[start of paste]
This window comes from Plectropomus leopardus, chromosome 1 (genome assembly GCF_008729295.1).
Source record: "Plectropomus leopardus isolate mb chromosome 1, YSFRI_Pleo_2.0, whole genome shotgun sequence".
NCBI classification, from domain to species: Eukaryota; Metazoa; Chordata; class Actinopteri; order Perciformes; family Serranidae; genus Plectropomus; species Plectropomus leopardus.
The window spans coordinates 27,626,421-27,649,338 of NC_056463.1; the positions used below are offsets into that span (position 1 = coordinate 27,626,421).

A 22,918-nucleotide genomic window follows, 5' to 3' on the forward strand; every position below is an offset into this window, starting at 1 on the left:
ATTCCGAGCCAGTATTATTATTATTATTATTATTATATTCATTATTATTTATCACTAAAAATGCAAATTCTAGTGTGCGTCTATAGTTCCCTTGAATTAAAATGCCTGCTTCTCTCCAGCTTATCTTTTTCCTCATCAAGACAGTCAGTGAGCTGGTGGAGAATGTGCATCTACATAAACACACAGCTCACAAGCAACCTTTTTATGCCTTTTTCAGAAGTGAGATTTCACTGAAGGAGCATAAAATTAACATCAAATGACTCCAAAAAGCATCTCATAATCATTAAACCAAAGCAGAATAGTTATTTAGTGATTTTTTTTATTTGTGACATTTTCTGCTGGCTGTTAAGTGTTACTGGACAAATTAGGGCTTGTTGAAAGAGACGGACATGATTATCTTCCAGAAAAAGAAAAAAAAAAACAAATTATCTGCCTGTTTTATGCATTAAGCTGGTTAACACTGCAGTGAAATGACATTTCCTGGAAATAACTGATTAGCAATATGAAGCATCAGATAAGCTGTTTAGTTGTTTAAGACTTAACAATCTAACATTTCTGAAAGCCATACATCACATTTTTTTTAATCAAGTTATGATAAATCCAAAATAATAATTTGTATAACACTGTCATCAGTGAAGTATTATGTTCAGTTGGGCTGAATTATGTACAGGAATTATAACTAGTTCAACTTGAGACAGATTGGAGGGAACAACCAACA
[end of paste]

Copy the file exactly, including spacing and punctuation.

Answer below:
This window comes from Plectropomus leopardus, chromosome 1 (genome assembly GCF_008729295.1).
Source record: "Plectropomus leopardus isolate mb chromosome 1, YSFRI_Pleo_2.0, whole genome shotgun sequence".
NCBI classification, from domain to species: Eukaryota; Metazoa; Chordata; class Actinopteri; order Perciformes; family Serranidae; genus Plectropomus; species Plectropomus leopardus.
The window spans coordinates 27,626,421-27,649,338 of NC_056463.1; the positions used below are offsets into that span (position 1 = coordinate 27,626,421).

A 22,918-nucleotide genomic window follows, 5' to 3' on the forward strand; every position below is an offset into this window, starting at 1 on the left:
ATTCCGAGCCAGTATTATTATTATTATTATTATTATATTCATTATTATTTATCACTAAAAATGCAAATTCTAGTGTGCGTCTATAGTTCCCTTGAATTAAAATGCCTGCTTCTCTCCAGCTTATCTTTTTCCTCATCAAGACAGTCAGTGAGCTGGTGGAGAATGTGCATCTACATAAACACACAGCTCACAAGCAACCTTTTTATGCCTTTTTCAGAAGTGAGATTTCACTGAAGGAGCATAAAATTAACATCAAATGACTCCAAAAAGCATCTCATAATCATTAAACCAAAGCAGAATAGTTATTTAGTGATTTTTTTTATTTGTGACATTTTCTGCTGGCTGTTAAGTGTTACTGGACAAATTAGGGCTTGTTGAAAGAGACGGACATGATTATCTTCCAGAAAAAGAAAAAAAAAAACAAATTATCTGCCTGTTTTATGCATTAAGCTGGTTAACACTGCAGTGAAATGACATTTCCTGGAAATAACTGATTAGCAATATGAAGCATCAGATAAGCTGTTTAGTTGTTTAAGACTTAACAATCTAACATTTCTGAAAGCCATACATCACATTTTTTTTAATCAAGTTATGATAAATCCAAAATAATAATTTGTATAACACTGTCATCAGTGAAGTATTATGTTCAGTTGGGCTGAATTATGTACAGGAATTATAACTAGTTCAACTTGAGACAGATTGGAGGGAACAACCAACA